MISSOULA, Mont. -

Martin Luther King Jr. Day celebrations took place from coast to coast to remember the legacy of the civil rights leader.

Nationwide the holiday has become a day of service and a time to give back.

In Missoula, hundreds of residents and city leaders met to celebrate King’s legacy.

We caught up with Montana men, women and children marking a national day of service as a remembrance to King's struggle to end racial segregation.

University of Montana professor Dr. Paul Gordon Lauren addressed a crowd at St. Paul's Lutheran Church promoting continued effort for king's vision of a better future.

"Imagine a world, and this is very important to understand, that can be better; better than it is, better than it was,” Dr. Lauren said.  “I never thought I would live to see the day when the Berlin Wall and the Iron Curtain fell, but it did.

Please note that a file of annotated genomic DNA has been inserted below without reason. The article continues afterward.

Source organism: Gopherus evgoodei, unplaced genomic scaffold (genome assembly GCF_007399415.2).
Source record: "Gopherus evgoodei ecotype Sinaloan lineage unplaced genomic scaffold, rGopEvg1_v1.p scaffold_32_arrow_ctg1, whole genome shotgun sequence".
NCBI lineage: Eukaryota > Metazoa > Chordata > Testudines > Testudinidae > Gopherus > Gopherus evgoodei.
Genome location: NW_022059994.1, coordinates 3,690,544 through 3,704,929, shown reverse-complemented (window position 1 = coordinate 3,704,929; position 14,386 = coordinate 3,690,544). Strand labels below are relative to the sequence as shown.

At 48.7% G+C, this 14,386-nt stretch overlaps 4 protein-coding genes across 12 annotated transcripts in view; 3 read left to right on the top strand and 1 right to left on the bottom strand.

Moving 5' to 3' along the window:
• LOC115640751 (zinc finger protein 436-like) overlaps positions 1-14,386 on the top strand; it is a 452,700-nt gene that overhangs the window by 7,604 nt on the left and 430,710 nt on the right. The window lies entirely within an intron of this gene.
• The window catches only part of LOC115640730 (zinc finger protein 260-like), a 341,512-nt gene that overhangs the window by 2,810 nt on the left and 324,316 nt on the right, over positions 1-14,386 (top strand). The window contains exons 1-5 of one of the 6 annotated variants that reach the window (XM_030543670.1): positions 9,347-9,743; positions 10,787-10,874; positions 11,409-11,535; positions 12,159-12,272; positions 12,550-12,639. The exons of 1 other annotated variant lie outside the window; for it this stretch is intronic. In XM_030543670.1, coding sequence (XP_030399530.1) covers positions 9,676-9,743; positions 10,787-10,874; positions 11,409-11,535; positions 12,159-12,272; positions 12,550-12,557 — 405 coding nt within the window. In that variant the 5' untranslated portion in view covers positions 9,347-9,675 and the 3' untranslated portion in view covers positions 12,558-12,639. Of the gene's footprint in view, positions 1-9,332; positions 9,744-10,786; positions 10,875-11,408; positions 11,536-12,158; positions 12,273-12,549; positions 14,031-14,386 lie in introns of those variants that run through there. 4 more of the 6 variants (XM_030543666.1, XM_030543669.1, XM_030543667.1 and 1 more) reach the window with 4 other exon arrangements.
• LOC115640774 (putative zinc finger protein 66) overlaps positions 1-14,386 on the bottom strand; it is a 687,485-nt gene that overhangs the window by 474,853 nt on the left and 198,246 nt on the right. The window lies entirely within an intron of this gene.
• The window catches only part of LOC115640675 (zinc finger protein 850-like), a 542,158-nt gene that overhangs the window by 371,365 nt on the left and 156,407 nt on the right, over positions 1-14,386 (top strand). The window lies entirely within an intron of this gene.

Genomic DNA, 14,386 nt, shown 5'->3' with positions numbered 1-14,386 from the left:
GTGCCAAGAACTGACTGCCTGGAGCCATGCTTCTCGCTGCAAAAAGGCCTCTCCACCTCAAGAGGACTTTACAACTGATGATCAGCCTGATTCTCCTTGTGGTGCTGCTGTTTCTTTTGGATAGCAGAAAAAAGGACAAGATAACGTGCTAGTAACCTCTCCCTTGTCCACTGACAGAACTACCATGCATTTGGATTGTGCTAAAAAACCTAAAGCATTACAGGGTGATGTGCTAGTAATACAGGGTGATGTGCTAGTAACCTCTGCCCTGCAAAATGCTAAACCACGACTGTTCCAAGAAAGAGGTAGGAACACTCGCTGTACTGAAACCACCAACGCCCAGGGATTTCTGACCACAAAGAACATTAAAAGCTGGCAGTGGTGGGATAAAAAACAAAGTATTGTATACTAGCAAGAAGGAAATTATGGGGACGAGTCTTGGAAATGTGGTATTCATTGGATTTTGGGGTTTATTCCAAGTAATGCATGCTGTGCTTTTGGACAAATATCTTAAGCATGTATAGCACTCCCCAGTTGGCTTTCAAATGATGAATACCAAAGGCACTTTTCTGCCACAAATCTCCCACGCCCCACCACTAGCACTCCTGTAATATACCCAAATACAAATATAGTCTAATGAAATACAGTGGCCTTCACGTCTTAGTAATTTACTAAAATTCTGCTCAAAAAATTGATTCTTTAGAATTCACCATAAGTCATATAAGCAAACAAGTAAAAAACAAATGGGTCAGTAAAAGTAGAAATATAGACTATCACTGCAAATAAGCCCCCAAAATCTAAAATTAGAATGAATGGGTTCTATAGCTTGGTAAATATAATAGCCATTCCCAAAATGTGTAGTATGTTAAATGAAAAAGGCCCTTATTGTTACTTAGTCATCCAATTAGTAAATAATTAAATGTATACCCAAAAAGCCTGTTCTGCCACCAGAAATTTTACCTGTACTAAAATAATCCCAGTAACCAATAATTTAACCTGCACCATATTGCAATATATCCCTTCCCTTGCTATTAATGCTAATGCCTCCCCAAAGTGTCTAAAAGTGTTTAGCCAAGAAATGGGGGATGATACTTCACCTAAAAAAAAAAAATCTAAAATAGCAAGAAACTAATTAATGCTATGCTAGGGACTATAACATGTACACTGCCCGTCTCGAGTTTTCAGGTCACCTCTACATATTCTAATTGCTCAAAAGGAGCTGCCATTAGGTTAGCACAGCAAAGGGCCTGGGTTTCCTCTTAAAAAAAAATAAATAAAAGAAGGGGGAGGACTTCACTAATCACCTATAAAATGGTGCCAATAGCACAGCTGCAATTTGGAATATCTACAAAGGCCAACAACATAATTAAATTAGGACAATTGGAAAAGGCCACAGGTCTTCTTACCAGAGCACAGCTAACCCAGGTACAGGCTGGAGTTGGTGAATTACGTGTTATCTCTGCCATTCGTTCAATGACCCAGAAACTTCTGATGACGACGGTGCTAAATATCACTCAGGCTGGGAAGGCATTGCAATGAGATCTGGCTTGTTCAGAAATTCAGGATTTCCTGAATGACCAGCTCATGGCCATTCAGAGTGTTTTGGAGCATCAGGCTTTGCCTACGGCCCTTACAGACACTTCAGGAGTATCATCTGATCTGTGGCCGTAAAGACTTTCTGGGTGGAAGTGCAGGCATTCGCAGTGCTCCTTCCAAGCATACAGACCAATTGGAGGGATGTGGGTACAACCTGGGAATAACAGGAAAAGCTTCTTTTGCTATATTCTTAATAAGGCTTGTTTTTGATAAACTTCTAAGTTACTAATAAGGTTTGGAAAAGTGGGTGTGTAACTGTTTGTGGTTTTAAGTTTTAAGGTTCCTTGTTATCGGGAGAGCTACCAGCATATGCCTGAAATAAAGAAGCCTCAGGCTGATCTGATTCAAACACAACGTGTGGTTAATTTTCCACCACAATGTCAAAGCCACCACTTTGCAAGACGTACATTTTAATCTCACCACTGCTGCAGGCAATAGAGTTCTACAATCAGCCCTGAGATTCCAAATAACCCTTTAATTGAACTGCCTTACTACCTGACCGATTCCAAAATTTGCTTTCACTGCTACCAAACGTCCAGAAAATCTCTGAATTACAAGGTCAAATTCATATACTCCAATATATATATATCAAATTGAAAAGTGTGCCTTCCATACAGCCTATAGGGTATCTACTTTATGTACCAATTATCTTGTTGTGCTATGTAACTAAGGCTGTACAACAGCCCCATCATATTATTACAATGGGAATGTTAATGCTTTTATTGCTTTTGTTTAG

Monday afternoon in an earlier gathering NBC Montana spoke with several residents at Caras Park who told us this day is a perfect reminder of how far we've come as a nation.  

20-year-old Vance HomeGun spoke encouraging youth to stand up and become leaders.

“Dr. King was a very positive young man and he only died in his 30s so he's a role model to us all,” said HomeGun.  “King made good positive change, he believed in people and he believed people are equal.”

HomeGun says anyone can make a change regardless of how old they are.  

“They can make change, they've just got to be good, positive people and keep moving forward,” he says.  

If King were alive today he would have witnessed the first African-American president sworn into his second term and although that's progress.  

HomeGun says the world still has a lot to learn and more progress to make.